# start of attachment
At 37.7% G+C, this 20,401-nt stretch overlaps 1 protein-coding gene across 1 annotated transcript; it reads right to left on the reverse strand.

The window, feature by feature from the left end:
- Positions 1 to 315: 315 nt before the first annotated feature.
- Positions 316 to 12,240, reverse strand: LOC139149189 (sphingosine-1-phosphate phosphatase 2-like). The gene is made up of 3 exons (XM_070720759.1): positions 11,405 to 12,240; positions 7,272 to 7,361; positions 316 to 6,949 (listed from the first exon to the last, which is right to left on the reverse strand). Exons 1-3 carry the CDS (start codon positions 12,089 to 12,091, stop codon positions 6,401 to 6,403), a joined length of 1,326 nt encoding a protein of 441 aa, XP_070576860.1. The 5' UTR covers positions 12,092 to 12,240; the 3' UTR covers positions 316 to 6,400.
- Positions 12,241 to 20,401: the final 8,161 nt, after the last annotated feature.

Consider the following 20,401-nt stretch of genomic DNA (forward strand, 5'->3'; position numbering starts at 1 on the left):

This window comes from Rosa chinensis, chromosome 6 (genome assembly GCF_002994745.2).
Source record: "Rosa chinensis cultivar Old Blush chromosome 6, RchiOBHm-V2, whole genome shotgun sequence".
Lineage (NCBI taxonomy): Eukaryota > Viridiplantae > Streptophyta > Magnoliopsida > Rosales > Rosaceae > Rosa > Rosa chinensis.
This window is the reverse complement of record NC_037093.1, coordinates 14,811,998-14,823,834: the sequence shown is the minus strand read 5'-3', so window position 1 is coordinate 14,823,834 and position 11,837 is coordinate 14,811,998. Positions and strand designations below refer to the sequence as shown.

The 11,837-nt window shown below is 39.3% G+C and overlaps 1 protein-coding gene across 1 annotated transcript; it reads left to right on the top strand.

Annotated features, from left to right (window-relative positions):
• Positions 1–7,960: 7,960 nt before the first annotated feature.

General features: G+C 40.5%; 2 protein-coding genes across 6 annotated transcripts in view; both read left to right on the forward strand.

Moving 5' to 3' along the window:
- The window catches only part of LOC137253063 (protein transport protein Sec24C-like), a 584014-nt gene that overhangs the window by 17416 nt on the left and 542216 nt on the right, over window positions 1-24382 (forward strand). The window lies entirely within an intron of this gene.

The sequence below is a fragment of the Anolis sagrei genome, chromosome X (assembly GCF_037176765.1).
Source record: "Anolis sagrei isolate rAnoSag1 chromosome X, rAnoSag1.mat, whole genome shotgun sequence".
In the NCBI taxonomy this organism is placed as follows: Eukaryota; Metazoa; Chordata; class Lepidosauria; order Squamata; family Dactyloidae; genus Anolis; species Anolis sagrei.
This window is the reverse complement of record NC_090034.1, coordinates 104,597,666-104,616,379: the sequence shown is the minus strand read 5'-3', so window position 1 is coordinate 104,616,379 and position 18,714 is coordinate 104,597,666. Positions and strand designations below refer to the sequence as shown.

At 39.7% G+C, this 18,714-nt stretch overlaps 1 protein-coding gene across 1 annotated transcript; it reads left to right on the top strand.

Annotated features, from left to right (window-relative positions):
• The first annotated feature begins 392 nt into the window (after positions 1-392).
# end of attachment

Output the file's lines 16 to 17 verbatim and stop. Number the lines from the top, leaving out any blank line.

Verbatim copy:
- The window catches only part of LOC137253063 (protein transport protein Sec24C-like), a 584014-nt gene that overhangs the window by 17416 nt on the left and 542216 nt on the right, over window positions 1-24382 (forward strand). The window lies entirely within an intron of this gene.

The sequence below is a fragment of the Anolis sagrei genome, chromosome X (assembly GCF_037176765.1).